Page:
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Drilling through a lintel

Some advice please. I'm trying to put up some curtain poles at a relative's house which is a 1990s bungalow.

Having done the same at my place recently I was surprised that my decent, but domestic spec Bosch hammer drill would not penetrate beyond the plasterwork of the bungalow's walls. Upon inspection it seems that I am trying to drill into the lintel which is concrete rather than brick, which my lintels are constructed of.

Doing some research it seems I need something called an SDS drill. This I understand offers more power and a chisel action. My question are:

Whether I can use ordinary drill bits or do I need specific SDS drill bits?

Is there a minimum amount of watts power I should be looking for?

I have seen a few SDS drills on Facebook Market place, but these seem to be rated at 110v and have a non-standard plug fitted (see below) Presumably these are no good for plugging into a domestic electricity supply?

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Many thanks.

MM
 

Daz

LE
Some advice please. I'm trying to put up some curtain poles at a relative's house which is a 1990s bungalow.

Having done the same at my place recently I was surprised that my decent, but domestic spec Bosch hammer drill would not penetrate beyond the plasterwork of the bungalow's walls. Upon inspection it seems that I am trying to drill into the lintel which is concrete rather than brick, which my lintels are constructed of.

Doing some research it seems I need something called an SDS drill. This I understand offers more power and a chisel action. My question are:

Whether I can use ordinary drill bits or do I need specific SDS drill bits?

Is there a minimum amount of watts power I should be looking for?

I have seen a few SDS drills on Facebook Market place, but these seem to be rated at 110v and have a non-standard plug fitted (see below) Presumably these are no good for plugging into a domestic electricity supply?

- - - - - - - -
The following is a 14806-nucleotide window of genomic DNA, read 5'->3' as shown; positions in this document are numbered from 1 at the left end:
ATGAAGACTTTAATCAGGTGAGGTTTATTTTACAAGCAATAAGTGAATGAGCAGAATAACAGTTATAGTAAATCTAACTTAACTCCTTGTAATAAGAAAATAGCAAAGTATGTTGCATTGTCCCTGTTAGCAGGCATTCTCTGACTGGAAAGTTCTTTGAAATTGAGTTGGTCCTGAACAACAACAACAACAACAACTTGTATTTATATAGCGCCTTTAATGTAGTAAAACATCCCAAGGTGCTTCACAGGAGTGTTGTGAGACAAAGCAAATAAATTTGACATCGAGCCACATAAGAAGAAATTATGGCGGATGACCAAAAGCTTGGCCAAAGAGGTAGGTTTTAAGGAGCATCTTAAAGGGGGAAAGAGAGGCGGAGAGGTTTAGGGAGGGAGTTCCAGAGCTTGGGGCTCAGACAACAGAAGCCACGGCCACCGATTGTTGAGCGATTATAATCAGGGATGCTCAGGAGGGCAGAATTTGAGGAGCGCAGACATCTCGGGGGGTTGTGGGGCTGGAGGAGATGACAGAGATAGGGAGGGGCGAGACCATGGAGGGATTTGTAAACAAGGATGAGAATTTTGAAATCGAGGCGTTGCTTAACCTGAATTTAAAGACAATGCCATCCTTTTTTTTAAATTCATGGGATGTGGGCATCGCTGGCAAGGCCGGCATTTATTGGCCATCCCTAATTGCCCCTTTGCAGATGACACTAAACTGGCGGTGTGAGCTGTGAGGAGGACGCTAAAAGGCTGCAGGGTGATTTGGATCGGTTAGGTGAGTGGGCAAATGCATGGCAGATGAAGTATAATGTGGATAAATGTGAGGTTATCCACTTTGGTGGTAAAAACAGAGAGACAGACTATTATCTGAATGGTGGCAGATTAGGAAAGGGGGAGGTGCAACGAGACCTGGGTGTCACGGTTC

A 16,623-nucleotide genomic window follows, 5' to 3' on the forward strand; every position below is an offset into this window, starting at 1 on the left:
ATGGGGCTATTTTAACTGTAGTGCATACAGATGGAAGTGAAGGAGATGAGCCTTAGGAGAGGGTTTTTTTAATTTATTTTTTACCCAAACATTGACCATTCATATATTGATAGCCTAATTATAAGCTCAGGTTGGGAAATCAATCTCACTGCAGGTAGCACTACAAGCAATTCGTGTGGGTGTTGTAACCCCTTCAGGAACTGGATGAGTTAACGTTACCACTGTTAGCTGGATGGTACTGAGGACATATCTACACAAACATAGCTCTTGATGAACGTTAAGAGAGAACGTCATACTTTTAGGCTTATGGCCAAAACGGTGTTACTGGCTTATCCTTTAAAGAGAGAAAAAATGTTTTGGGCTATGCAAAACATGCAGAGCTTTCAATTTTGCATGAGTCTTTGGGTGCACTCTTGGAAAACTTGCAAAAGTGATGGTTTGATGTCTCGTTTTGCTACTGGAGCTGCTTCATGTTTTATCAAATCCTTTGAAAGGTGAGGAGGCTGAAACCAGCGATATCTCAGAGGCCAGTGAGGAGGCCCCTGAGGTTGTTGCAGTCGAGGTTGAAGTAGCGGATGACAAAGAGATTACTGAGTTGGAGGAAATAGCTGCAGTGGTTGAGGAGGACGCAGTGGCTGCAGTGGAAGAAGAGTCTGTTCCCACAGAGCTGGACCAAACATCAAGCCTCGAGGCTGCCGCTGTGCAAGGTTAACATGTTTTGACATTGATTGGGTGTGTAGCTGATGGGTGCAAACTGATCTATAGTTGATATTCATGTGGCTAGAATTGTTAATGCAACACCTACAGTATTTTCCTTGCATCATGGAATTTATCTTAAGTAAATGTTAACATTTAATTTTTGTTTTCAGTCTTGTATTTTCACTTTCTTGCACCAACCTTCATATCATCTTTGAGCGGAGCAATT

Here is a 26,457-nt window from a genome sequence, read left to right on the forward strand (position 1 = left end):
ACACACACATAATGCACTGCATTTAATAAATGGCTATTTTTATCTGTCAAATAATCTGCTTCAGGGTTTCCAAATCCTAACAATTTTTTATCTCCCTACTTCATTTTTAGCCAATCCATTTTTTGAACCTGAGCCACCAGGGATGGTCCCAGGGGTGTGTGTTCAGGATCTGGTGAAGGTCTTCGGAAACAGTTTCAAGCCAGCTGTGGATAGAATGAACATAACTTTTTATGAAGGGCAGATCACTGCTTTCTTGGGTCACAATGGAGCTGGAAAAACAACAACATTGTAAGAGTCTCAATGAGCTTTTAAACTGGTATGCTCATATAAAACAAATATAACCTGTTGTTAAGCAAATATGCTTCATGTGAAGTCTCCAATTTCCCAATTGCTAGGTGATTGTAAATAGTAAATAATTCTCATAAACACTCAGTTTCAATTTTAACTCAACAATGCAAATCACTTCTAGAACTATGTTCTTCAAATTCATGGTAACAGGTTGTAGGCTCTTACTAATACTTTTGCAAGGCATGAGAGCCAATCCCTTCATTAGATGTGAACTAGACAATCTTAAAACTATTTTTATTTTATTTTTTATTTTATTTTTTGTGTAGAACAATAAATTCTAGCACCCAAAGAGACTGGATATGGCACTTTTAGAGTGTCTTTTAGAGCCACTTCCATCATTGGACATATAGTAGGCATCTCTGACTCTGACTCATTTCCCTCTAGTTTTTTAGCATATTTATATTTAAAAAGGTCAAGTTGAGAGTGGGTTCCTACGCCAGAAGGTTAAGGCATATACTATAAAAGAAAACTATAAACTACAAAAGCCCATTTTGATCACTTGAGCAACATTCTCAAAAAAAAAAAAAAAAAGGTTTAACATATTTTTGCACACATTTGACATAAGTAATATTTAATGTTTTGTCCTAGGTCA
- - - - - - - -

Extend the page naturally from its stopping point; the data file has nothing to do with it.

View attachment 524527View attachment 524528

Many thanks.

MM
Yes you do need SDS bits, domestic versions can be had in scewfix fairly cheaply Titan TTB653SDS 5.9kg Electric SDS Plus Drill 230-240V | SDS Drills | Screwfix.com

Just remember to read the instructions so you understand what action the drills set for

Edit - The one you showed needs a 110v transformer otherwise its useless
 

Daz

LE
Oh, and the one I posted has the following actions, Drill, Hammer Drill & Chisel - Don't set it to Chisel, not unless you're interested in removing all the plaster from your wall
 

964ST

Old-Salt
SDS is the Fixing Method in the Chuck, almost quick release but very secure and can deliver both Rotary And Hammer (and chisel if the drill is equips) action.
Lintels are sometimes re-inforced with metal you need to be wary of hitting the metal with a Masonary Bit, I drill small Diameter first then build up to final requirement, that way the bit can work its way between the obstructions.
 
I’ve had the same problem in the past. My domestic Bosch sorted it no problem on hammer setting once I’d realised 2 things:

1. I needed a new bit, Screwfix, as masonry bits wear fast on the “you get what you pay for” principle.

2. Some lintels have re bar in them. No amount of swearing will move the bar from the position it has been carefully designed to be in, that being the precise location of your required hole.

Another option might be those expanding hollow wall fittings if there’s enough space between plasterboard and lintel? They come in a whole range of lengths, Screwfix again, and will be plenty butch enough to support even heavy curtains. You can drill, insert, unscrew, re screw, faff about but a far better bet is invest in a setting tool, Screwfix yet again, at c £15. Drill, insert, setting tool about 4 “pumps”, jobbed.


 
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1. You would need a transformer to use a 110v tool on a 240v supply
2. SDS is better but a handful of new masonry bits & a slow speed hammer drill will do a couple or three holes with patience. Start with smallest diameter bit possible, drill full depth and then go bigger diameter until you can insert required plugs
3. If you hit a metal rod in the lintel, you’ll need to reposition and start again.


You could take the easy option and glue a timber batten across the wall (on sound plaster) using one of the modern no nails type instant grab adhesives and then fix your pole brackets to that. As long as the plaster is sound and the curtains aren't of stately home drapes weight....